Impossible Music
Sean Williams

Book cover image

Narrated By: David Linski

Duration: 6 hours and 37 minutes

What to expect

When a teen musician goes deaf, his quest to create an entirely new form of music brings him to a deeper understanding of his relationship to the hearing world, of himself, and of the girl he meets along the way.

Music is Simon’s life—which is why he is devastated when a stroke destroys his hearing. He resists attempts to help him adjust to his new state, refusing to be counseled, refusing to learn sign-language, refusing to have anything to do with deaf culture. Refusing, that is, until he meets G, a tough-as-nails girl dealing with her own newly experienced deafness.


Children’s / Teenage fiction: General fiction, Children’s / Teenage personal and social topics: Disability, impairments and special needs, Children’s / Teenage fiction: General fiction, Children’s / Teenage general interest: Music, Children’s / Teenage fiction: Relationship stories – Romance, love or friendship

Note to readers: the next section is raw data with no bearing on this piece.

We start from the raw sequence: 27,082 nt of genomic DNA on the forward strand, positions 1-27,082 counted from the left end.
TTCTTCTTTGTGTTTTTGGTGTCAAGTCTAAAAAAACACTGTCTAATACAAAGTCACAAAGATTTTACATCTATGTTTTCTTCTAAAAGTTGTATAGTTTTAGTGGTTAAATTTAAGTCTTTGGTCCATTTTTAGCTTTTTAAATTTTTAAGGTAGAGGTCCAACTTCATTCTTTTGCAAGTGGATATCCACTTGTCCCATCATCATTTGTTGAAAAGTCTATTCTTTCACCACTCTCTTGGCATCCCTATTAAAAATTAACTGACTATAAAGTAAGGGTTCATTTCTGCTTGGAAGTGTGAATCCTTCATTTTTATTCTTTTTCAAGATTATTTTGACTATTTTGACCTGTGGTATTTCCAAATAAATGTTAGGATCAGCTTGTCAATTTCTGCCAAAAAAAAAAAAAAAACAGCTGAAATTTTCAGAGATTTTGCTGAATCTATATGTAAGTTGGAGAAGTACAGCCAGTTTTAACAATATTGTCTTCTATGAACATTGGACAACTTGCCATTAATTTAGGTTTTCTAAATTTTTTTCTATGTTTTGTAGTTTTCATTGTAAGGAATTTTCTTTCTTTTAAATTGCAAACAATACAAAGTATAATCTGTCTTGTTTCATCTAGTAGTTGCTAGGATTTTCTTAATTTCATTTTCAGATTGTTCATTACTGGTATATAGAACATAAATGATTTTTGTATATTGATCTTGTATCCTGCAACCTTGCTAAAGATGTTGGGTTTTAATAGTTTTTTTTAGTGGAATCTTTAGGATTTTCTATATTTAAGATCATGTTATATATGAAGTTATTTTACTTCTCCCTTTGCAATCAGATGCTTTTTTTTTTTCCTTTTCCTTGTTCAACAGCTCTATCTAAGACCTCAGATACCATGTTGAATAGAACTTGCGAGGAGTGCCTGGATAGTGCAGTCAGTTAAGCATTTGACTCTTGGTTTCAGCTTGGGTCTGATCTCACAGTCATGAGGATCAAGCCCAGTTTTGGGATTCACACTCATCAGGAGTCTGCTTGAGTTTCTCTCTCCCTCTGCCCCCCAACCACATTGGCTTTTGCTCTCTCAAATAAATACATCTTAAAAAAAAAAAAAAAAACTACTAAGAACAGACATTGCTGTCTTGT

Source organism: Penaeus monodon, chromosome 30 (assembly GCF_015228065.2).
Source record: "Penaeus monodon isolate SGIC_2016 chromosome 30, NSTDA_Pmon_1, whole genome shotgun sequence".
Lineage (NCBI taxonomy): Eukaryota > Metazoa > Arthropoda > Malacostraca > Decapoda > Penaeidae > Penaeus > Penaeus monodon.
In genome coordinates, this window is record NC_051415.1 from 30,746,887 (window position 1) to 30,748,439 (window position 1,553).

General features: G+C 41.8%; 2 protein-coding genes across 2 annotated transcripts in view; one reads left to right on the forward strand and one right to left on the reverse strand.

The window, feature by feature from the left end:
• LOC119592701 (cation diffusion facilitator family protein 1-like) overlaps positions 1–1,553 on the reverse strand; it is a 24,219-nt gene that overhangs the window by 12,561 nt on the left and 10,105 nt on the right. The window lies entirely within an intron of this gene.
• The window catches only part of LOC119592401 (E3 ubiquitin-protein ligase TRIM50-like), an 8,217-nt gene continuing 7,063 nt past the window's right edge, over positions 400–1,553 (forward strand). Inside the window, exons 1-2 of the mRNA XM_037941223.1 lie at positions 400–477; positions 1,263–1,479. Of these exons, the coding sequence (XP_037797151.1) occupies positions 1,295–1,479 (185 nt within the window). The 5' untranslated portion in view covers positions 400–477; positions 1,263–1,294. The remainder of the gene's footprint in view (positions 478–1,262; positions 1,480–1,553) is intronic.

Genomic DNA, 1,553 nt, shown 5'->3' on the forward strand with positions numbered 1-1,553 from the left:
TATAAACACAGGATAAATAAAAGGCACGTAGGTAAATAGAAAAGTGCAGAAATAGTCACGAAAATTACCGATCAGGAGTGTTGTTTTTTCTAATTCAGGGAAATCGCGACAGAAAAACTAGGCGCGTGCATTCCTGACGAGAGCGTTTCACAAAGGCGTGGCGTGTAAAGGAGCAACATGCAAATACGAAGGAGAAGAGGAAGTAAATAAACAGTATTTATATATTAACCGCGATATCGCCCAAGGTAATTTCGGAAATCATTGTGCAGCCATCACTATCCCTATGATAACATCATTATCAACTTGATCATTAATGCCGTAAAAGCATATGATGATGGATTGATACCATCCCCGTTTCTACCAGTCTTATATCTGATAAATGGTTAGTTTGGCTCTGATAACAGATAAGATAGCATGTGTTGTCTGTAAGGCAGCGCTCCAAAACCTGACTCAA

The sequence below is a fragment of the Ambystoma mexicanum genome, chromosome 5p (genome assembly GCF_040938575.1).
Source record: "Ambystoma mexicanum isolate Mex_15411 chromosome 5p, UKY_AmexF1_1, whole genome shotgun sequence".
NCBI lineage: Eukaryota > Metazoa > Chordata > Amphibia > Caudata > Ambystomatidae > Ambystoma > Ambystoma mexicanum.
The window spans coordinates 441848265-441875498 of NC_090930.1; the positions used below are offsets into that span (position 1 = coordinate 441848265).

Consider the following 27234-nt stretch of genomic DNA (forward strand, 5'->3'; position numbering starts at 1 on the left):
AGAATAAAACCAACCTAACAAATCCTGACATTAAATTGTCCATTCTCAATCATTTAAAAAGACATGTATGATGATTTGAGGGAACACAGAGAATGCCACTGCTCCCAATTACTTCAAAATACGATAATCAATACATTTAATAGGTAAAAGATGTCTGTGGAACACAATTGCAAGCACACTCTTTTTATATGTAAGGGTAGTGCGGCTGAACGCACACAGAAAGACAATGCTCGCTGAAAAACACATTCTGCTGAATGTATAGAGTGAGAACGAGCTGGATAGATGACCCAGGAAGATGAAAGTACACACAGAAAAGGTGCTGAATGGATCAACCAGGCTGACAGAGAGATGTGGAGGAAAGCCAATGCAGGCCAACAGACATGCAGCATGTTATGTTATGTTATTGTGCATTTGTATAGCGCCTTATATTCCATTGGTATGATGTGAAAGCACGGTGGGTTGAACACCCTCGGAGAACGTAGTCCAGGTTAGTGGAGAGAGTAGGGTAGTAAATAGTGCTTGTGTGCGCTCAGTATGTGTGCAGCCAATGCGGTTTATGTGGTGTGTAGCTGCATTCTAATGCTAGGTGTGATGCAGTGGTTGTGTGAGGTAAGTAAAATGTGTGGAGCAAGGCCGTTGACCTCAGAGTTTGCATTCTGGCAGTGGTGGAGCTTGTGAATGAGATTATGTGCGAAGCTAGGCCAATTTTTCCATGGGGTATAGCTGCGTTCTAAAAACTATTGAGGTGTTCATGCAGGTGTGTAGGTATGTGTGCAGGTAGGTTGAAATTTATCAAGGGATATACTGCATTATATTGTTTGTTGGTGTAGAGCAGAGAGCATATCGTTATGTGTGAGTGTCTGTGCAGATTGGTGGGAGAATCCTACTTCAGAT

Listen to a sample

“Showcasing his skill at writing realism…Williams creates a contemplative, sensitively written novel that takes readers deep into the mind of a young musician suffering an identity crisis.”

Publishers Weekly

“A thought-provoking examination of what music is and means through a well-researched portrayal of ­sudden hearing loss.”

School Library Journal

“An inspiring read that is told with verve and depth.”


“Simon’s story of confronting deafness and Deaf culture feels fresh….An honest, satisfying, and surprisingly original coming-of-age story.”

Kirkus Reviews

“David Linski narrates as Simon… Narrating in first person as a character who cannot hear is no easy feat, and Linski is up to the task. He makes the smart decision to speak slowly and clearly because Simon, who can talk but can’t hear himself, would do exactly that. Additionally, Linski makes the choice to only do distinct voices for characters whom Simon would have heard before losing his hearing, such as his family and friends. The rest of the cast sound almost indistinct from each other—other than there being a slight variation for gender. Linski brings the listener on a painful but beautiful ride.”